Meet Stacy Michell

July 20, 2010 in News

Every artist or designer has a completely unique perspective. But occasionally, an artist’s talents, experiences, and circumstances come together perfectly, allowing him or her to carve out a truly unique place in the world. As a Georgian textile artist who has found fame in the Japanese quilting world, it’s safe to say that Stacy Michell lives a life that is truly one of a kind. Through her company, Shades Textiles, each day is colorful, creative and closely connected to the other side of the world.

As a child, Stacy always knew that she was born to be creative. She began sewing at the age of four and by fifth grade, she was teaching her classmates how to quilt. Stacy also loved finger painting and developed a strong connection to color. In fact, it’s Stacy’s eye for color that eventually led to her career. While visiting quilt shows in 1986, Stacy noticed that the industry was lacking in fabric colors.

“The fabric business was a very different creature at that time,” said Stacy, “Companies only offered 65 colors. I saw a need for someone who was providing more colors and a better range.” Stacy began experimenting with dyeing fabric, selling her creations under the name Shades Textiles. In less than a month, she decided to expand beyond solid colors. “I was only three weeks into this career before I said, ‘Boy, stirring buckets is boring.’” Stacy laughs.

Stacy says that her first few shows were “scary”, but soon, one customer would change the course of her career, and her life, forever. “Right off the bat, I met a man from Japan and sold him a lot of fabric and jumped right in,” she says. That man, Japanese textile artist Akio Kawamoto, introduced her to the export market place. “Before that, I really had no idea they made quilts in Japan. In ‘86, you just were not aware of what was going on in other countries.” Soon Stacy’s business took off in Japan – a rarity for a small business owner in the pre-Internet world. “In a way, it was nice. Back then, I would just get an envelope in the mail with samples and a cashier’s check.

Stacy’s gorgeous fabrics, created primarily with one of five techniques, eventually built a large fan base in Japan – and one fan would eventually lead Stacy through the next phase of her career. Famed quilting master and author Kathy Nakajima first used Shades Textiles fabrics as a quilting student of Kawamoto. Nakajima, a well-known Japanese television personality, began featuring Stacy’s fabrics in her many quilting books. As a result, Stacy saw a huge boom in popularity.

“Sometimes I say, I’m like the girl who does flowers for Oprah. I dye the fabrics for Kathy,” Stacy explains. By the time Stacy first visited Japan, she was expecting a crowd of 50,000 quilters at the World Quilt Show, and was greeted by 150,000 quilters instead.

Through her experience with Japan, Stacy was exposed to Hawaiian quilts – an appliqué technique where fabric is folded and cut into Hawaiian floral designs, much like a paper snowflake. Encouraged by Nakajima’s books, Japanese quilters began using Stacy’s colorful fabrics to create Hawaiian quilts – particularly her round hula hoop motifs Рas opposed to the traditional two solid fabric colors. Stacy saw an opportunity to create a line of appliqué designs for these quilters.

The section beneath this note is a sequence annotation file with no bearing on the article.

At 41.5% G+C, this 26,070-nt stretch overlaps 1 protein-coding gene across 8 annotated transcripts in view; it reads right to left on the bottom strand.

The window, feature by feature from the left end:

“Kathy was my inspiration to turn traditional Hawaiian appliqué into machine appliqué – she does everything by hand; I grew up on a machine.” In 2000, Stacy and her associate Toshiko Hashimoto joined forces in Atlanta to create a line of “Hawaiian but not Hawaiian” appliqué designs, using the folding and cutting techniques of traditional designs without the Hawaiian themes. Today, Shades Textiles has created over 130 “All Around Appliqué” block designs featuring themes such as holidays, animals and sports.

“Hawaiian quilts were influenced by paper-cutting German sailors who taught Hawaiian girls how to make snowflakes. At the same time, American missionaries were teaching girls how to do patchwork quilting,” Stacy explains. “Hawaiian women were too proud to do patchwork with only one color of fabric, so eventually they folded it and cut it like snowflakes. So it felt very appropriate to me, 100 years later, to team up with a Japanese fabric maker and use a machine, and not be so heavy in the flora and fauna.”

Today, Stacy continues to paint and dye beautiful fabrics, create All Around Appliqué designs, and publish quilting books. Although she is based out of Atlanta, she continues to visit Japan a couple times a year and stretch her career between the two countries.

Stacy has also returned to one of her earliest talents – teaching quilting. “I love teaching and being at the shows. The energy that you get from a customer or student, it’s a very important part of the situation,” she says. “I find a lot of inspiration from my students, and it’s very important for me that they find success in my products. My customers here wish I was in the studio more, but I have to go out and see the people.” Stacy is even planning to teach quilting on cruises to Hawaii, the Caribbean and other locations.

Stacy advises enterprising quilters to “always listen to your mother” – adding that her mother, quilting entrepreneur Marti Michell, “has always been a great mentor and friend.” She also recommends to “do something different. To be successful, you’ve got to make it on your own.” After almost 25 years of doing exactly that, Stacy has a thriving career, a dedicated following, and literally a world of inspiration in front of her.

1 response to Meet Stacy Michell

  1. Thanks Stephanie for ur valuable info
    i really enjoyed ur blog

    creative motherhood Embroidery designs

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